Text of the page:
As Serena Williams began to fall behind in what would become her earliest Wimbledon exit in nearly a decade, her coach could tell something was awry.
Not the so-so serving. Or the bad backhands. This was a larger problem.
“Right now, she doesn’t have her usual ability to respond and turn matches around,” said Patrick Mouratoglou. “It was obvious when she trailed 3-0 in the second set. Nothing happened.”
Unable to get back on track once she no longer had control of the match, five-time Wimbledon champion Williams lost to 25th-seeded Alize Cornet of France 1-6, 6-3, 6-4 in Saturday’s third round in London, the latest in a recent series of surprising Grand Slam defeats.
“If I’m not playing a great match, these girls, when they play me, they play as if they’re on the ATP Tour,” Williams said, rolling her eyes.
She hadn’t left Wimbledon so soon since 2005, also beaten in the third round. The No. 1-ranked and top-seeded Williams owns 17 Grand Slam titles, but has departed before the quarterfinals at four of the past five majors. There were fourth-round losses at Wimbledon last year and the Australian Open in January, and a second-round loss at the French Open in May.
“It might be a bit premature to talk about her decline, but when she plays someone who finds the right tactics, she looks a bit lost on the court,” Cornet said. “In my opinion, there are more players understanding how to play her.”
On match point, after one last drop shot drew a netted response from Williams, Cornet pounded a fist on her chest, hopped around Court 1, then knelt to kiss the turf.
“It’s very symbolic, because it means, ‘Now I love you grass, and I didn’t before,”’ said Cornet, who had been 0-13 against top-20 opponents at majors.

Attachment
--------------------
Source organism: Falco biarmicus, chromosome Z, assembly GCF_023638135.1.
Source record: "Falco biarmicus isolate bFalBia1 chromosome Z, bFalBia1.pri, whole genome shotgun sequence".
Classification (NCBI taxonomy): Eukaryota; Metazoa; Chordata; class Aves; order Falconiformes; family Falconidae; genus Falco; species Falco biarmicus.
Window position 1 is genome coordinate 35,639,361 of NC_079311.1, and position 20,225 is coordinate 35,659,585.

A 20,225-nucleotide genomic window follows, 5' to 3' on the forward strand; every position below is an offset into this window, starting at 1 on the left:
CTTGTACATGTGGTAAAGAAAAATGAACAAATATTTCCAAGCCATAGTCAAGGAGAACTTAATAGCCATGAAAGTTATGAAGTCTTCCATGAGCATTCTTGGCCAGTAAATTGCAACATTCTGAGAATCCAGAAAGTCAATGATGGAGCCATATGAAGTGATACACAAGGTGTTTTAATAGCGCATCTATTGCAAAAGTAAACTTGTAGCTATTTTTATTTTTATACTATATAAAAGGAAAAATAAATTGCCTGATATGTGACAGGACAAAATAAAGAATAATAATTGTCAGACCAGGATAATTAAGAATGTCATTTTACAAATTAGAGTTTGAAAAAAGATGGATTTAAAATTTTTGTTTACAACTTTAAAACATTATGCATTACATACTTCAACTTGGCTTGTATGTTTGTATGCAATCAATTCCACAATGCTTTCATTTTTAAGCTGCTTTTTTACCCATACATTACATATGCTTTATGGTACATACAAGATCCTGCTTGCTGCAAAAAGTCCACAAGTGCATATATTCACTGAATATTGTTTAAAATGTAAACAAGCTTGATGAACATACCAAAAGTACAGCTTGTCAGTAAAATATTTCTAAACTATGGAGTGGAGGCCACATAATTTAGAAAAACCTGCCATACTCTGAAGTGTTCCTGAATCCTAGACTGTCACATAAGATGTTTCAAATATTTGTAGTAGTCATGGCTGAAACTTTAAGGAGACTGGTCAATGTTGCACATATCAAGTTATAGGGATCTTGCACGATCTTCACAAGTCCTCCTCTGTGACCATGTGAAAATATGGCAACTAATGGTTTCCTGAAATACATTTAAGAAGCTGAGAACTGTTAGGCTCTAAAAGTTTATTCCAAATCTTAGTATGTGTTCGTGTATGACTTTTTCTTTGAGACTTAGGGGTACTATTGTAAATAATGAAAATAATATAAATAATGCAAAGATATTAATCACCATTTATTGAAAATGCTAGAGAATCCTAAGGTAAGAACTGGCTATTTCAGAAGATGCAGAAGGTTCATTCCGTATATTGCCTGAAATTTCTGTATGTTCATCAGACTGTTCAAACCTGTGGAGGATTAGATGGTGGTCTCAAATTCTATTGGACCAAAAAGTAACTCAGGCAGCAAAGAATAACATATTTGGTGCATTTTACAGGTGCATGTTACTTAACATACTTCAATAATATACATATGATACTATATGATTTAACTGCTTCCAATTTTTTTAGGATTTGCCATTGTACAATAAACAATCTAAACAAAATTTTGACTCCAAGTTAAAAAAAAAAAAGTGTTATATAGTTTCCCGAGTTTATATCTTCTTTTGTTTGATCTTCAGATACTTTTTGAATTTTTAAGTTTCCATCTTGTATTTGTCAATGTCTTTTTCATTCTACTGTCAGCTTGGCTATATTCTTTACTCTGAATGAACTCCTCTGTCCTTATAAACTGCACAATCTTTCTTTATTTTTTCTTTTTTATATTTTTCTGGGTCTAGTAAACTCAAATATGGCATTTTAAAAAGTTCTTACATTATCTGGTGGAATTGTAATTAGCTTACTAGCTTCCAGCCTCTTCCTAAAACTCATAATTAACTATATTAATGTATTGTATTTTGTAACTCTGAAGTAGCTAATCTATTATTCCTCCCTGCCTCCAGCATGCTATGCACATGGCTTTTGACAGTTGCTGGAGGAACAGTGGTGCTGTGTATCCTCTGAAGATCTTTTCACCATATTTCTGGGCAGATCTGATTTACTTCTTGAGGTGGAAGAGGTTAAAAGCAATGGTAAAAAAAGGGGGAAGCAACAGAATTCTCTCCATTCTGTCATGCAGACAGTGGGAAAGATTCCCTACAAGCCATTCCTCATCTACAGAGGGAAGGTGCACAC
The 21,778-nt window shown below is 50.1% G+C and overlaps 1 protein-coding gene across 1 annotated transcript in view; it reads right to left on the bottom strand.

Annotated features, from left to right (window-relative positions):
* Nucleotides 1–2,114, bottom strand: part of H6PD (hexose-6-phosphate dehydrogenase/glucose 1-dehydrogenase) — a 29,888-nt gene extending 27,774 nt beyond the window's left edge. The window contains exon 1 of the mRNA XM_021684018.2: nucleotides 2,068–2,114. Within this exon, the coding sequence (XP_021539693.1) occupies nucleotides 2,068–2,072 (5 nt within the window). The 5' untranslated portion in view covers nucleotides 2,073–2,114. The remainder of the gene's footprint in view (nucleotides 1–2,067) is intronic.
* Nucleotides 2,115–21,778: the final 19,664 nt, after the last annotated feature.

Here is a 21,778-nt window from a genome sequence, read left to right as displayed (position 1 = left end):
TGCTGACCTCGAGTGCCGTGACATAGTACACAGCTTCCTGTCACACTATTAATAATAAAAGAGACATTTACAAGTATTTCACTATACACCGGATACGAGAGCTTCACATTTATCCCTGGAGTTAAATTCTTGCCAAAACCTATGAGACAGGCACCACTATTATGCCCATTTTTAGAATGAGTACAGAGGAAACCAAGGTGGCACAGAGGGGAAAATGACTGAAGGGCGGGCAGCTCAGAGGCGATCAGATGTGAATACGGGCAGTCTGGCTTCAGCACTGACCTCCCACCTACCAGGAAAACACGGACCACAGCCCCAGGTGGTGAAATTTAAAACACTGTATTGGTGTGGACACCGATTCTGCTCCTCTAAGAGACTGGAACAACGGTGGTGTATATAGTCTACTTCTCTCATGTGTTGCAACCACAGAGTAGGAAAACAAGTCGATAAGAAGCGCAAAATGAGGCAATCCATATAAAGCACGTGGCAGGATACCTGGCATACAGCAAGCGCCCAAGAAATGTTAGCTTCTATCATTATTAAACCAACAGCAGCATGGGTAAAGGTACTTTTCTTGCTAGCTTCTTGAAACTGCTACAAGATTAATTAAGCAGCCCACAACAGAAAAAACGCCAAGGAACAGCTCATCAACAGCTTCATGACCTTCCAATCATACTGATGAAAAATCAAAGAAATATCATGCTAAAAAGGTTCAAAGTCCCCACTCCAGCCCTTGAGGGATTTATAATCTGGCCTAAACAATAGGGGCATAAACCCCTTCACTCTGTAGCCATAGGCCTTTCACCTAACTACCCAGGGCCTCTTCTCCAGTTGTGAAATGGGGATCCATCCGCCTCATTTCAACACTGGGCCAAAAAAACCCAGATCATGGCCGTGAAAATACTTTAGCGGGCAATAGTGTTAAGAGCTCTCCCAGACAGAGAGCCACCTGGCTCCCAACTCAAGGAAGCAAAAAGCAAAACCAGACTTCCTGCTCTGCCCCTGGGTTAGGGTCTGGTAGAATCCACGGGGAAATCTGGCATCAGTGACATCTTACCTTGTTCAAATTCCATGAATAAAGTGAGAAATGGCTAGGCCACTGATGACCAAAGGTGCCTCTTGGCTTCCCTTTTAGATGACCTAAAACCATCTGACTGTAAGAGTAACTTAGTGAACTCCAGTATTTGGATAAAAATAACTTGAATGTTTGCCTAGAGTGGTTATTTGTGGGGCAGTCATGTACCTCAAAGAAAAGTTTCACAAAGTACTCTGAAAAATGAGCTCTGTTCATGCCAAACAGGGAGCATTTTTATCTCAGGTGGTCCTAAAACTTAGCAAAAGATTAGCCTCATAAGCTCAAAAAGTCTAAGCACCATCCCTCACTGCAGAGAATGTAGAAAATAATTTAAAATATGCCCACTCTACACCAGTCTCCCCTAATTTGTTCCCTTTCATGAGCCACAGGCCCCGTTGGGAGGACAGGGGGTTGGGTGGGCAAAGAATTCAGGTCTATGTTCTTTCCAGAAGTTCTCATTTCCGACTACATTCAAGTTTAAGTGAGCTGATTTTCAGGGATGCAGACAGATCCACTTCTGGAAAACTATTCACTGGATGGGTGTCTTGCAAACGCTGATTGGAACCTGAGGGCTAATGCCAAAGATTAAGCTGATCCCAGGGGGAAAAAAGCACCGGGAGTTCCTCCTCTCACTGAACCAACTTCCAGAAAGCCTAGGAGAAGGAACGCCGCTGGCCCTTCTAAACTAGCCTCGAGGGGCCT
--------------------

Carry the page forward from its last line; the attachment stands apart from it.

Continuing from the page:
Canada’s Raonic, Bouchard advance
Milos Raonic and Eugenie Bouchard did their best to get the Canada Day celebrations started early at Wimbledon. Raonic and Bouchard advanced to the fourth round, setting up Monday matches a day ahead of their July 1 national holiday.
Raonic became the first Canadian to advance to the final 16 in the Open era at Wimbledon since Daniel Nestor in 1999 with a 7-6 (2), 7-6 (4), 6-2 win over Lukasz Kubot of Poland.
Bouchard, the first Canadian woman since Patricia Hy-Boulais in 1996-97 to advance to the fourth round, beat Germany’s Andrea Petkovic 6-3, 6-4.
Past champs advance with ease
Three past Wimbledon champions won on Centre Court: Rafael Nadal, Roger Federer and Maria Sharapova.
Nadal dropped the first set but rallied and beat 63rd-ranked Mikhail Kukushkin of Kazakhstan 6-7 (4), 6-1, 6-1, 6-1.
“All his shots just started to be much more hard, powerful and more aggressive,” Kukushkin said. “It was like a different player.”
Sharapova trailed 3-1, then won the next 11 games to top 44th-ranked Alison Riske of the United States 6-3, 6-0.
Federer, who has collected seven of his 17 major trophies at Wimbledon, never faced trouble and eliminated 35th-ranked Santiago Giraldo of Colombia 6-3, 6-1, 6-3.
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